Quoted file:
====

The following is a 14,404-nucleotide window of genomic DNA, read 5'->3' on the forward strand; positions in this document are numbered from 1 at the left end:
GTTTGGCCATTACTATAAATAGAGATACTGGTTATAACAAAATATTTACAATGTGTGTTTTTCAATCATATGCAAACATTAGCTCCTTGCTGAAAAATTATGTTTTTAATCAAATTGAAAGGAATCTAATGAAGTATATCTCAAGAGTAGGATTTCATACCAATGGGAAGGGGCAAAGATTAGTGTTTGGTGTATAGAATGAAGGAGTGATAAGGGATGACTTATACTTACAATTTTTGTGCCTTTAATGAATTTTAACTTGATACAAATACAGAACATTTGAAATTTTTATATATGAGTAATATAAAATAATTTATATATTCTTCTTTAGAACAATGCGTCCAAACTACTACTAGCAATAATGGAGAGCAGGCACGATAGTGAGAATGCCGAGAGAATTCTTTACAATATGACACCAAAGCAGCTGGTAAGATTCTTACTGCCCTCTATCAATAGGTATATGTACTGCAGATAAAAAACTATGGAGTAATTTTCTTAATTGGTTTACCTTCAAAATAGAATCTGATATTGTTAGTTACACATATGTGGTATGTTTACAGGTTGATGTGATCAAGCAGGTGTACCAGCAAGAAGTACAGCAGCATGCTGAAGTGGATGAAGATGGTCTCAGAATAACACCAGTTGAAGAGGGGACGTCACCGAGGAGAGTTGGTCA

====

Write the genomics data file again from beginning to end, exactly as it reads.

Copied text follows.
The following is a 14,404-nucleotide window of genomic DNA, read 5'->3' on the forward strand; positions in this document are numbered from 1 at the left end:
GTTTGGCCATTACTATAAATAGAGATACTGGTTATAACAAAATATTTACAATGTGTGTTTTTCAATCATATGCAAACATTAGCTCCTTGCTGAAAAATTATGTTTTTAATCAAATTGAAAGGAATCTAATGAAGTATATCTCAAGAGTAGGATTTCATACCAATGGGAAGGGGCAAAGATTAGTGTTTGGTGTATAGAATGAAGGAGTGATAAGGGATGACTTATACTTACAATTTTTGTGCCTTTAATGAATTTTAACTTGATACAAATACAGAACATTTGAAATTTTTATATATGAGTAATATAAAATAATTTATATATTCTTCTTTAGAACAATGCGTCCAAACTACTACTAGCAATAATGGAGAGCAGGCACGATAGTGAGAATGCCGAGAGAATTCTTTACAATATGACACCAAAGCAGCTGGTAAGATTCTTACTGCCCTCTATCAATAGGTATATGTACTGCAGATAAAAAACTATGGAGTAATTTTCTTAATTGGTTTACCTTCAAAATAGAATCTGATATTGTTAGTTACACATATGTGGTATGTTTACAGGTTGATGTGATCAAGCAGGTGTACCAGCAAGAAGTACAGCAGCATGCTGAAGTGGATGAAGATGGTCTCAGAATAACACCAGTTGAAGAGGGGACGTCACCGAGGAGAGTTGGTCA